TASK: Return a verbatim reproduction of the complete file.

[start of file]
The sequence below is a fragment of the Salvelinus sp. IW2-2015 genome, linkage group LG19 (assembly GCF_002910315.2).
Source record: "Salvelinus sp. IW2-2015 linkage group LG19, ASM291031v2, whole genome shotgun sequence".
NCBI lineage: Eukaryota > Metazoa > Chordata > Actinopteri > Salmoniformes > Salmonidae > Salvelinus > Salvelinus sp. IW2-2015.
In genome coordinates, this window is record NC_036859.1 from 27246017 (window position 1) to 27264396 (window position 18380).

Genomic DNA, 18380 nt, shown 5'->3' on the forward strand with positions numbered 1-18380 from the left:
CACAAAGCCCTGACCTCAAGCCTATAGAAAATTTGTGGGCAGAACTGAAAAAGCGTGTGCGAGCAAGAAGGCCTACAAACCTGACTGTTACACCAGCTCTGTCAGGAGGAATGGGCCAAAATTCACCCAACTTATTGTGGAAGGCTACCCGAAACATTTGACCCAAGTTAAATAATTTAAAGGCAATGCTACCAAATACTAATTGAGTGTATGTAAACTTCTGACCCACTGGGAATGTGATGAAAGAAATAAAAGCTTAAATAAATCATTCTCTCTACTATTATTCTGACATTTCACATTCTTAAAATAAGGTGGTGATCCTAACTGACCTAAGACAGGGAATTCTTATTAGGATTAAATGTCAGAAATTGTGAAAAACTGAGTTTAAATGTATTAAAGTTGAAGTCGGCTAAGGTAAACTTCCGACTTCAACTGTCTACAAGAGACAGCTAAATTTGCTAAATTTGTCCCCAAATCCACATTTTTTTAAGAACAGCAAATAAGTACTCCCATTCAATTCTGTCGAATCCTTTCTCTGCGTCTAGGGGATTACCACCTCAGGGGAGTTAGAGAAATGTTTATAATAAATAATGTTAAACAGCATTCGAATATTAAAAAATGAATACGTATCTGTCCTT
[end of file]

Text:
The sequence below is a fragment of the Salvelinus sp. IW2-2015 genome, linkage group LG19 (assembly GCF_002910315.2).
Source record: "Salvelinus sp. IW2-2015 linkage group LG19, ASM291031v2, whole genome shotgun sequence".
NCBI lineage: Eukaryota > Metazoa > Chordata > Actinopteri > Salmoniformes > Salmonidae > Salvelinus > Salvelinus sp. IW2-2015.
In genome coordinates, this window is record NC_036859.1 from 27246017 (window position 1) to 27264396 (window position 18380).

Genomic DNA, 18380 nt, shown 5'->3' on the forward strand with positions numbered 1-18380 from the left:
CACAAAGCCCTGACCTCAAGCCTATAGAAAATTTGTGGGCAGAACTGAAAAAGCGTGTGCGAGCAAGAAGGCCTACAAACCTGACTGTTACACCAGCTCTGTCAGGAGGAATGGGCCAAAATTCACCCAACTTATTGTGGAAGGCTACCCGAAACATTTGACCCAAGTTAAATAATTTAAAGGCAATGCTACCAAATACTAATTGAGTGTATGTAAACTTCTGACCCACTGGGAATGTGATGAAAGAAATAAAAGCTTAAATAAATCATTCTCTCTACTATTATTCTGACATTTCACATTCTTAAAATAAGGTGGTGATCCTAACTGACCTAAGACAGGGAATTCTTATTAGGATTAAATGTCAGAAATTGTGAAAAACTGAGTTTAAATGTATTAAAGTTGAAGTCGGCTAAGGTAAACTTCCGACTTCAACTGTCTACAAGAGACAGCTAAATTTGCTAAATTTGTCCCCAAATCCACATTTTTTTAAGAACAGCAAATAAGTACTCCCATTCAATTCTGTCGAATCCTTTCTCTGCGTCTAGGGGATTACCACCTCAGGGGAGTTAGAGAAATGTTTATAATAAATAATGTTAAACAGCATTCGAATATTAAAAAATGAATACGTATCTGTCCTT